But less than six months after her ordeal began, there is no outward evidence that it ever happened. Her active treatment behind her, the mosaic artist can look back at a fine mosaic of a different sort: an assemblage of people and technologies, mortared together to preserve her life.



Facts about breast cancer:

According to the American Cancer Society, breast cancer is the most common cancer among American women, except for skin cancers. About 1 in 8 (12%) women in the US will develop invasive breast cancer during their lifetime. The American Cancer Society's estimates for breast cancer in the United States for 2013 are:

  • About 232,340 new cases of invasive breast cancer will be diagnosed in women.
  • About 64,640 new cases of carcinoma in situ (CIS) will be diagnosed (CIS is non-invasive and is the earliest form of breast cancer).
  • About 39,620 women will die from breast cancer. Breast cancer is the second leading cause of cancer death in women, exceeded only by lung cancer. The chance that breast cancer will be responsible for a woman's death is about 1 in 36 (about 3%). Death rates from breast cancer have been declining since about 1989, with larger decreases in women younger than 50. These decreases are believed to be the result of earlier detection through screening and increased awareness, as well as improved treatment.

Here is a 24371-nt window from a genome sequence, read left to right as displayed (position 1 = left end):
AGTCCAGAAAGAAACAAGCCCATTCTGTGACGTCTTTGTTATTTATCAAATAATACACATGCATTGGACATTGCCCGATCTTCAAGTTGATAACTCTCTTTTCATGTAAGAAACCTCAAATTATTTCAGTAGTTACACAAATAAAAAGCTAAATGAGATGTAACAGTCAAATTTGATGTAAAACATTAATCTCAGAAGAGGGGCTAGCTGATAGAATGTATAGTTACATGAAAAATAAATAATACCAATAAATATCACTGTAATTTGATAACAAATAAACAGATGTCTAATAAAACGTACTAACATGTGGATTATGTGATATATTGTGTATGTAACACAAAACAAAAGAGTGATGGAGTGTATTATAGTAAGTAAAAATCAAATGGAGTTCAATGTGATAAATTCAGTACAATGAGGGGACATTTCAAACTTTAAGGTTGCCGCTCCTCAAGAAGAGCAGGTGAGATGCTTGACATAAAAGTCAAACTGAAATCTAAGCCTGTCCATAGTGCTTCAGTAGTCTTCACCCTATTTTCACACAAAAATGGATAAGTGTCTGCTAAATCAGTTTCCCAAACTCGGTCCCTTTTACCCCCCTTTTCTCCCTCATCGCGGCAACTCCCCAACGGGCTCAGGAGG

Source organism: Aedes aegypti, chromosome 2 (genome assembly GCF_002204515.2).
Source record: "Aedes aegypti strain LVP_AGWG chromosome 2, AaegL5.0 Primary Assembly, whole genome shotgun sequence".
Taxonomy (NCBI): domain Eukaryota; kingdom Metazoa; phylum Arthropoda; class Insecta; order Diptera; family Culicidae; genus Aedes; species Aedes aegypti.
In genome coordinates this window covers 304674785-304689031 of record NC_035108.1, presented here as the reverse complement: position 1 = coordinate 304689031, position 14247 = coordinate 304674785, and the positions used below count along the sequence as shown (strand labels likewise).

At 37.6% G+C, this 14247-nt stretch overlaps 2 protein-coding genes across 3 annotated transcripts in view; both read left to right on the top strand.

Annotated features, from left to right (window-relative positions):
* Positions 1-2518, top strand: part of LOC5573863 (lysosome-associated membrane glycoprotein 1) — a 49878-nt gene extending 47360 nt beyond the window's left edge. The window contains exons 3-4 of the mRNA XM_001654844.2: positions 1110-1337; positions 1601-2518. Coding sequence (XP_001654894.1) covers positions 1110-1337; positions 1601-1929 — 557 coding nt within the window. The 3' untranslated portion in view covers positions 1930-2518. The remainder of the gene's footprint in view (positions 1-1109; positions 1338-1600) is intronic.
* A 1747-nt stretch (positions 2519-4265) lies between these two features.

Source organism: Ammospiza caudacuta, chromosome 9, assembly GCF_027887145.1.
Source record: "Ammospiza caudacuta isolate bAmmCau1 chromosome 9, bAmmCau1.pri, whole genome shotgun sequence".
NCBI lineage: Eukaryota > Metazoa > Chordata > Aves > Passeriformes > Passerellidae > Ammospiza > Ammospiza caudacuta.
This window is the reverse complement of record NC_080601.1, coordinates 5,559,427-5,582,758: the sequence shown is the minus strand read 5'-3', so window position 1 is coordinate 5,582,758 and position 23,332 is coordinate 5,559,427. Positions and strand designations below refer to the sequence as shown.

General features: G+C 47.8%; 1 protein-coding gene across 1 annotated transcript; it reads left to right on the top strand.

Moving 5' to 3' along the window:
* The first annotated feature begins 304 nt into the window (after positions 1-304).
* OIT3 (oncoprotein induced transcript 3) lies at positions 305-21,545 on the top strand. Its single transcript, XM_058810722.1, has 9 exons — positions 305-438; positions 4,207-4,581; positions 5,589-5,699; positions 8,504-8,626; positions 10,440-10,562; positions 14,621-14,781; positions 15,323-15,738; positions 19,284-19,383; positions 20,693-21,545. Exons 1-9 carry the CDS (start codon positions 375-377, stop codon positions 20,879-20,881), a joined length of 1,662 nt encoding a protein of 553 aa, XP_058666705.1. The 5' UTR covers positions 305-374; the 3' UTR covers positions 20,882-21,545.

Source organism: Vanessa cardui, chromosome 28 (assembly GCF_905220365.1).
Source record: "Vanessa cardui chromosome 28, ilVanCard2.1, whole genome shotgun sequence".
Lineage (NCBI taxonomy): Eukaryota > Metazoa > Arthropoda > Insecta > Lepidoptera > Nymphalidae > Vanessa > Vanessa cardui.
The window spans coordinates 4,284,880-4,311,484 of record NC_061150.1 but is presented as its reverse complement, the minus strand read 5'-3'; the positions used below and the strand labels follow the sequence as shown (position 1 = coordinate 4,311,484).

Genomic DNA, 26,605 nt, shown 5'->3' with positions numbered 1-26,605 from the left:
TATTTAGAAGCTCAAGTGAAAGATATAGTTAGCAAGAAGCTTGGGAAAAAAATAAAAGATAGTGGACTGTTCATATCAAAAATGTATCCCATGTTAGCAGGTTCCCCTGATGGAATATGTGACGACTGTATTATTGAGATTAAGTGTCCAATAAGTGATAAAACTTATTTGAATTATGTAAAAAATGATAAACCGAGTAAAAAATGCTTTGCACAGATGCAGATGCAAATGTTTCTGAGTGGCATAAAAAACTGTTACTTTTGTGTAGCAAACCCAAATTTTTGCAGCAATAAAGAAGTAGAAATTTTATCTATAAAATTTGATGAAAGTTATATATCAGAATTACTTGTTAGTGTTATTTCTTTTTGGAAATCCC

At this time there are more than 2.8 million breast cancer survivors in the United States. (This includes women still being treated and those who have completed treatment.)









"My mosaics aren't very traditional. They're offbeat and whimsical. I use old damaged china and found objects for my mosaics and apply them to unusual bases -- lamps, teapots, clocks, whatever 'speaks' to me! I have been doing a series with Florida as a theme. Florida is my 'happy place' and it is so easy to express visually. Taking pieces that are damaged or might be discarded and transforming them into something new and whole, but in a different form, pleases me immensely. It's kind of like the cancer experience. There seems to be a lot of symbolism.

'Sandy's Story' is about one patient's health-care experience. Please bear in mind that because every patient is unique, individual patients may respond to treatment in different ways. Results are influenced by many factors and may vary from patient to patient.